The discussion presented in each chapter leads into two further sections, entitled ‘The Call’ and ‘Reflection and Practice’. It is here that O’Dea translates the research and narrative of the preceding discussion into lessons which foster the knowledge and impetus for readers to strive to become peace ambassadors. To this end, O’Dea suggests certain activities with which aspiring peace ambassadors can engage. These activities can be either internal (self-reflective) or external (dealing with other people), because O’Dea’s book stresses the fact that while the need to build peace between other people is evident, peace ambassadors must first be at peace with themselves before attempting to foster peace externally. For this reason, he suggests activities like creating a “Values inventory” (Ch. 3) which will encourage each individual to recognise his/her opinions on and reactions to issues such as the use of military force and the sanctity of life. It is through knowing one’s own values framework, O’Dea argues, that people are able to put across this worldview to others. Further, as O’Dea notes in Chapter Two, our moral codes and beliefs need to be constantly reappraised in response to new experiences.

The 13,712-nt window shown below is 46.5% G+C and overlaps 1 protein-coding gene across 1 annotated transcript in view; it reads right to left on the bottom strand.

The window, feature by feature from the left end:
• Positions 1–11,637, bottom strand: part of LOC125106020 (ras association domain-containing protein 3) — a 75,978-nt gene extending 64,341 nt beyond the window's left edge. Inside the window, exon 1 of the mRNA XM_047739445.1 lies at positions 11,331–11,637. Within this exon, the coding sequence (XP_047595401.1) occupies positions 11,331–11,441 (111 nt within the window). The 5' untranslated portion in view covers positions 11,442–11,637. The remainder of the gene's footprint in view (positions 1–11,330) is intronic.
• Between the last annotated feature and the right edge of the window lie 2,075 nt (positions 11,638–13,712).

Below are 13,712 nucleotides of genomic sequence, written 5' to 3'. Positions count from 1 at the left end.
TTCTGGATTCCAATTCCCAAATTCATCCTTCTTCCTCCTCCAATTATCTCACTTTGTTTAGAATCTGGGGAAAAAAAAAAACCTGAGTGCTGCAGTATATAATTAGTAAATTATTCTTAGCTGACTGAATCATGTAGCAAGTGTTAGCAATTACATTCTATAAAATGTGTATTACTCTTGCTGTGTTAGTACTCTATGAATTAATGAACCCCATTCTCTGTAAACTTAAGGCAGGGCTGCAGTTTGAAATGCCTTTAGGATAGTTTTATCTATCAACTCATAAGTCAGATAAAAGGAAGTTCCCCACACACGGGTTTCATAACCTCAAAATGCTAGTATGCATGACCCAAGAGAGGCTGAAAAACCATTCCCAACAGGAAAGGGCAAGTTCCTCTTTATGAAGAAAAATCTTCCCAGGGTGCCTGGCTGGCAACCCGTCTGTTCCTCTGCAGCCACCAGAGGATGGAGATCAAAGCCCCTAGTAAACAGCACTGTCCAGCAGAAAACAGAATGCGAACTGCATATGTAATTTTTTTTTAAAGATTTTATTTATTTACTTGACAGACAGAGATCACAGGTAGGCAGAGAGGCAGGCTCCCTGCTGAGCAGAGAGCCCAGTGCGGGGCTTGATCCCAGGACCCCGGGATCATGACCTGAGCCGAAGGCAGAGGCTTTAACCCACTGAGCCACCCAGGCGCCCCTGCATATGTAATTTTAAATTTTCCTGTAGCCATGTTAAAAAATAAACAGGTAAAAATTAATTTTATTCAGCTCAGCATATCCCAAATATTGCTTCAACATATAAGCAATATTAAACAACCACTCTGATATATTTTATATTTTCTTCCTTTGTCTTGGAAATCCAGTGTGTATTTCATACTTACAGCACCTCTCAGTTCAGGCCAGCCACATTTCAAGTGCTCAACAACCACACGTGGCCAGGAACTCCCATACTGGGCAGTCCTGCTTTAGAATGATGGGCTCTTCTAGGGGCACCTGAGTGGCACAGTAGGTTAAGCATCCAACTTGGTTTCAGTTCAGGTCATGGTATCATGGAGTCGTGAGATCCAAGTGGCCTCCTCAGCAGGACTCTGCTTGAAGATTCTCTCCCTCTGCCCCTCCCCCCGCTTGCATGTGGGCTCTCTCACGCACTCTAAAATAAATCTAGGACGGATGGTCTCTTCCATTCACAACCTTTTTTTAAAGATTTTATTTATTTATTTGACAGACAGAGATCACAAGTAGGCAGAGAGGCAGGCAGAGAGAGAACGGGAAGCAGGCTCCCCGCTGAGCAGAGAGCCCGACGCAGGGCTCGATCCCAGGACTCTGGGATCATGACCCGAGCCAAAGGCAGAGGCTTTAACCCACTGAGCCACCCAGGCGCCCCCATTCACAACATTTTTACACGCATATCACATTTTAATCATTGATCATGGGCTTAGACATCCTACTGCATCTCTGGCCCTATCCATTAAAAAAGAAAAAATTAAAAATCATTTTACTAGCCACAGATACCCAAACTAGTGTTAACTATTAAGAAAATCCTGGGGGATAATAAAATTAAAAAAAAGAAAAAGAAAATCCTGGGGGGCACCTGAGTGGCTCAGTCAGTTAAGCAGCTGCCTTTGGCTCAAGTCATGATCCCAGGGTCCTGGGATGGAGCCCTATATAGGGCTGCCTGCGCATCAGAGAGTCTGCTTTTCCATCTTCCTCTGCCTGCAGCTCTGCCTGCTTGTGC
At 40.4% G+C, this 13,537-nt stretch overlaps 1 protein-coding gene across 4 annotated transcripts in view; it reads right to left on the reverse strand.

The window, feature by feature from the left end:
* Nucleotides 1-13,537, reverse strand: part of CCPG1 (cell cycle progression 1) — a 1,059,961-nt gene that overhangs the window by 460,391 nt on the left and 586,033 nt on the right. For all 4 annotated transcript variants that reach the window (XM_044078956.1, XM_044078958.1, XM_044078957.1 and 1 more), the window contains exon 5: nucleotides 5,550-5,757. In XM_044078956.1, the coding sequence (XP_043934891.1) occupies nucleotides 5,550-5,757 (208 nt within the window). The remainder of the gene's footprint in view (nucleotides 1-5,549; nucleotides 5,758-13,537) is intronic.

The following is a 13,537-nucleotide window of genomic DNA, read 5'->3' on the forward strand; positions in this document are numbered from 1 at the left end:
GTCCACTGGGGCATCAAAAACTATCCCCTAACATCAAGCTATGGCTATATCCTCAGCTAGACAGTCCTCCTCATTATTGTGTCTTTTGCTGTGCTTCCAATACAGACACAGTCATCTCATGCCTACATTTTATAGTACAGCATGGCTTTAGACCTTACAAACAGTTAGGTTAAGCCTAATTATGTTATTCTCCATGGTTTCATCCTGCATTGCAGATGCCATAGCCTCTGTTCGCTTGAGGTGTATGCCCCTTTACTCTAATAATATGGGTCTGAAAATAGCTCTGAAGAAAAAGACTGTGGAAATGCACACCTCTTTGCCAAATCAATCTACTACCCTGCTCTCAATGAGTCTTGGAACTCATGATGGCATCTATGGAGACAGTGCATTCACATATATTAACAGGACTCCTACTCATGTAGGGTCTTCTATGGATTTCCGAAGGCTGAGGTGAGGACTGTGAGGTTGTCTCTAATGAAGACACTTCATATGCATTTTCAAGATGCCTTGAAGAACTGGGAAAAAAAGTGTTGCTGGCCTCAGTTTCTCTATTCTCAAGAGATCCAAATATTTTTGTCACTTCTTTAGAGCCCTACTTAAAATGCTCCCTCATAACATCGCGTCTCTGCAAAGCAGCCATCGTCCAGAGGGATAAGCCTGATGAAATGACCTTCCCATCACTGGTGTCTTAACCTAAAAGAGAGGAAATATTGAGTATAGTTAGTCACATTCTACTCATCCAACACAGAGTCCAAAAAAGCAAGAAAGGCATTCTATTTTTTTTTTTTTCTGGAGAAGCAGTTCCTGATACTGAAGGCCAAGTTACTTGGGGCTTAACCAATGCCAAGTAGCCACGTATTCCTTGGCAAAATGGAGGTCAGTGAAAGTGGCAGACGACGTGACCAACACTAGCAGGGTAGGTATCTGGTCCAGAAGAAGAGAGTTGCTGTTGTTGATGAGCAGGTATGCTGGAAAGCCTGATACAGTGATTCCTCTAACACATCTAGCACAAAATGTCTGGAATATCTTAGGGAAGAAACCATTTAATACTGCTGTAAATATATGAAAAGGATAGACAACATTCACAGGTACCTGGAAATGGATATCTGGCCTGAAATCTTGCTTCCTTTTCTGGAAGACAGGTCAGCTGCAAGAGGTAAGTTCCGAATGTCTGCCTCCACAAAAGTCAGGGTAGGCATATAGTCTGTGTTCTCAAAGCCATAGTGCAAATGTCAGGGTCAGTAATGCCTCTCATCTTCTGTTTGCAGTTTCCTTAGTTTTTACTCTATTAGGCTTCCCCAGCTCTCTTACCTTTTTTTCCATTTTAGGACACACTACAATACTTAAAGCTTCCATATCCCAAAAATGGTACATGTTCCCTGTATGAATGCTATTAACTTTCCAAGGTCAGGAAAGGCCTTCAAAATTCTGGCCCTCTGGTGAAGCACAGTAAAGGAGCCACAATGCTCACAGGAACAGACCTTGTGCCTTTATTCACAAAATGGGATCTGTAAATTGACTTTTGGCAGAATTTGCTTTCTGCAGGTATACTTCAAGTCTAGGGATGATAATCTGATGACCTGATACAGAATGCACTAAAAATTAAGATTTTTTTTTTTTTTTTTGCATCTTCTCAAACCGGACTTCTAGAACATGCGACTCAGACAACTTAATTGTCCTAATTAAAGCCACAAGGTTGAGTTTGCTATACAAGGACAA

Aware of the fact that each individual is unique, with different experiences and abilities, O’Dea has obviously taken care to avoid making the ‘Reflection and Practice’ activities too specific or too structured. This approach means that aspiring peace ambassadors need to invest time and energy into ‘reading’ O’Dea’s roadmap for peace, a situation which leads to two main realisations. We recognise firstly that the path to peace (both internal and external) is not necessarily an easy one to navigate, and secondly, that just as each individual interprets the activities in his/her own way, so too are the paths which each peace ambassador will develop.